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This is a beautiful moment in my life: Chhaya Kadam on her journey from ‘Laapataa Ladies’ to Cannes

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New Delhi, May 16: Growing up, she wanted to be a Kabbadi player and then the dream shifted to opening a gym. Chhaya Kadam, who is winning hearts with her stellar performances as Manju Mai in “Laapataa Ladies” and gangster Kanchan Kombdi in “Madgaon Express”, says she came to acting late and by chance.
Kadam is now looking forward to attending the 77th Cannes Film Festival for the premiere of Payal Kapadia’s “All We Imagine As Light”, which is part of the main competition. She is also excited about “Sister Midnight”, a film to be screened in the film gala’s sidebar section Director’s Fortnight.
“I am very happy. This is a beautiful moment in my life and I am enjoying it without thinking too much about what’s next,” she said about the audience appreciation for “Laapataa Ladies” and “Madgaon Express” as well as the Cannes selection of her two movies.
Kadam said she grew up in a Mumbai suburb called Kalina in a housing board colony and had different dreams at different points of time.
“I was a state-level Kabbadi player, so I thought about going in that direction. After some time, it shifted to owning a gym or joining the police force because I had the physique… People start their journeys in schools and college by doing theatre, but I entered the profession quite late,” Kadam told PTI in an interview. The actor credits a workshop she did with theatre veteran and former National School of Drama director Waman Kendre in 2001 for changing the course of her life.
“I started enjoying the process while doing the workshop. That was the beginning for me. People think it is easy to break into acting but it took me six years to do my first play. It wasn’t easy even after that but whatever came my way, I worked on it with complete honesty.”
After becoming an actor, Kadam said she dreamed about getting a National Film Award and featuring in a variety of roles but a festival like Cannes was not even on her wish list.
Manju Mai, a fiercely independent teaseller with a soft corner for one of the two heroines who gets lost in Kiran Rao’s “Laapataa Ladies”, has become something of a social media sensation with viewers sharing screenshots and dialogues on X and in reels on Instagram.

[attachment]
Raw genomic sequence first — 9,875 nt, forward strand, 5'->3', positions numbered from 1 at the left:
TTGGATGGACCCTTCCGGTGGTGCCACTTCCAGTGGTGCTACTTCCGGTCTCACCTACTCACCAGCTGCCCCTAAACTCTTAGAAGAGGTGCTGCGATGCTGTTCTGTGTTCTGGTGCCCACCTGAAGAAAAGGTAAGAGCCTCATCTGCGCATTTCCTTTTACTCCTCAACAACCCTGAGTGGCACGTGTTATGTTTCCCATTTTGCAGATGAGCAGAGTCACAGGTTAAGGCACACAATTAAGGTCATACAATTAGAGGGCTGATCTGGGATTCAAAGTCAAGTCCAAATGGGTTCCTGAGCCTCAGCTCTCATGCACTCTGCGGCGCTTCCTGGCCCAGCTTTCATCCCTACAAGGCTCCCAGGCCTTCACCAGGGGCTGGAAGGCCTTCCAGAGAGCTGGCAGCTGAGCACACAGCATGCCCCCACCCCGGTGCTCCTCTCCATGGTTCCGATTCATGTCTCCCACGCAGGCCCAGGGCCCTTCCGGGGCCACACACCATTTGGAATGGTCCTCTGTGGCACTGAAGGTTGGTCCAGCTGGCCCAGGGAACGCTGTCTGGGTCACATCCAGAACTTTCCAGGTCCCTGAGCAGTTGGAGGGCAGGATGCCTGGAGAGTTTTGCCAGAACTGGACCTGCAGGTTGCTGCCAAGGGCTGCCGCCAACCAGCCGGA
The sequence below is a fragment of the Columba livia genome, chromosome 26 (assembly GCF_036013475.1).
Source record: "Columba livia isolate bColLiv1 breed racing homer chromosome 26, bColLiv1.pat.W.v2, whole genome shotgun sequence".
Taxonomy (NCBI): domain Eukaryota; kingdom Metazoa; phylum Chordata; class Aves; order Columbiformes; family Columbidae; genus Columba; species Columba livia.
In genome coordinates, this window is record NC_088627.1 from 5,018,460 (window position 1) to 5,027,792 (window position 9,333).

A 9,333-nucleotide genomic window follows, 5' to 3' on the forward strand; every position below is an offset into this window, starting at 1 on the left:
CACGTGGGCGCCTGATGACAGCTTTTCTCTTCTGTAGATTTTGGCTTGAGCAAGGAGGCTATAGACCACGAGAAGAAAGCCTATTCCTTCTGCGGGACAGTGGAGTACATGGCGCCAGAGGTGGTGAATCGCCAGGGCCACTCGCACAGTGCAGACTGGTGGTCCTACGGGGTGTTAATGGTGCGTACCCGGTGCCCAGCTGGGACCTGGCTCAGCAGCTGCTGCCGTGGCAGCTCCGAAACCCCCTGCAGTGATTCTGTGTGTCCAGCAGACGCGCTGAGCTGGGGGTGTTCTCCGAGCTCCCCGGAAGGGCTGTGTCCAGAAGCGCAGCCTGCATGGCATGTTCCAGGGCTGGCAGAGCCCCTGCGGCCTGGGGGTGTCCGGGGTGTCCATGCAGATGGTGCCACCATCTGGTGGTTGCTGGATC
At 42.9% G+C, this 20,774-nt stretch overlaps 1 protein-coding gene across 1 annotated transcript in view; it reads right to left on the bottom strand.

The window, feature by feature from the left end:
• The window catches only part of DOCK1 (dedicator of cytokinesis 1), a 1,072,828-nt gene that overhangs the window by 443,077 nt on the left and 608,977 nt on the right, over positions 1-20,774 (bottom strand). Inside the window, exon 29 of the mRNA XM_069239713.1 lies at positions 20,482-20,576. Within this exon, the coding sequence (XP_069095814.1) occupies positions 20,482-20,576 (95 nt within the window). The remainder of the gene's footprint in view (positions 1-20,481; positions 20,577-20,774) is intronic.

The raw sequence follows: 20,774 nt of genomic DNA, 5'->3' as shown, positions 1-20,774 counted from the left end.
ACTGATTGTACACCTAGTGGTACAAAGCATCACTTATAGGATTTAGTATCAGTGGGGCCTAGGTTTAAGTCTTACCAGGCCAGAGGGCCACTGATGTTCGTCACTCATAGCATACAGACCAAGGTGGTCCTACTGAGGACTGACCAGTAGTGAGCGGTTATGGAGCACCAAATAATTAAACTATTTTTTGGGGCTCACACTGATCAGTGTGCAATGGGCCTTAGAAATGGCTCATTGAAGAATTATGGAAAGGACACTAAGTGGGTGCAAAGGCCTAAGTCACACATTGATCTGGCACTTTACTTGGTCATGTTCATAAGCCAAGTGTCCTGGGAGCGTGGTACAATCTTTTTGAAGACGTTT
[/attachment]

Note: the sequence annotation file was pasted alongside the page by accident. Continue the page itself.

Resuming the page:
Kadam said she is surprised the character has resonated with not just the youth but also women of different age groups.
“I recently spoke to Sneha Desai, the writer of ‘Laapataa Ladies’, when the film released on OTT. She asked me, ‘Kaisa lag raha hai? (how do you feel?)’ I told her that whenever I receive any praise, she comes to my mind because Manju Mai’s thoughts were shaped by her and Kiran,” she added.
Rao had seen Kadam in Nagraj Manjule’s 2013 film “Fandry” and the director remembered her during ‘Laapataa Ladies’. Similarly, “Madgaon Express” director Kunal Kemmu spotted Kadam in a role in the 2022 Marathi film “Kaun Pravin Tambe?” starring Shreyas Talpade.
“Kiran really liked ‘Fandry’ and wanted to work with me. Kunal told me that when he saw me in ‘Pravin Tambe’, he felt he had found his Kanchan Kombdi. He reached out to Shreyas Talpade to ask about me. I am grateful to both the directors because people are connecting to these roles.”
While Manju Mai was a well-formed character, Kadam said Rao left it on her actors to improvise and bring something of their own to the characters. Kadam said she picked up one of the character traits of Manju Mai from a Uttar Pradesh woman who lived next door.
“Characters come ready-made to an actor. You have a sense of costume, status and nature by the script but you have to find its soul. It is easy but also difficult because you have to put yourself in their shoes and at the same time, make it truthful to the audience,” said the actor, who has also featured in films such as “Andhadhun” and “Gangubai Kathiawadi”.
Manju Mai from “Laapataa Ladies” and her first major role in “Fandry”, a film on caste discrimination, are characters that left a mark on her, said Kadam.
“Sometimes, I feel Manju Mai was written for me. I have that woman inside me. I didn’t marry, somehow never got around to it and now I am enjoying living on my own. I felt Manju Mai was also teaching me. I receive so many calls from women who were confused but now feel inspired by Manju Mai.
“Similarly, ‘Fandry’ was a film that shook me from inside and gave me a sense of what’s right and wrong,” she said.
Kanchan Kombdi, a scorned wife who one-ups her gangster husband by running a bigger, all-women smuggling cartel in Goa, was, however, the other end of the spectrum and fun to play, she said. (PTI)


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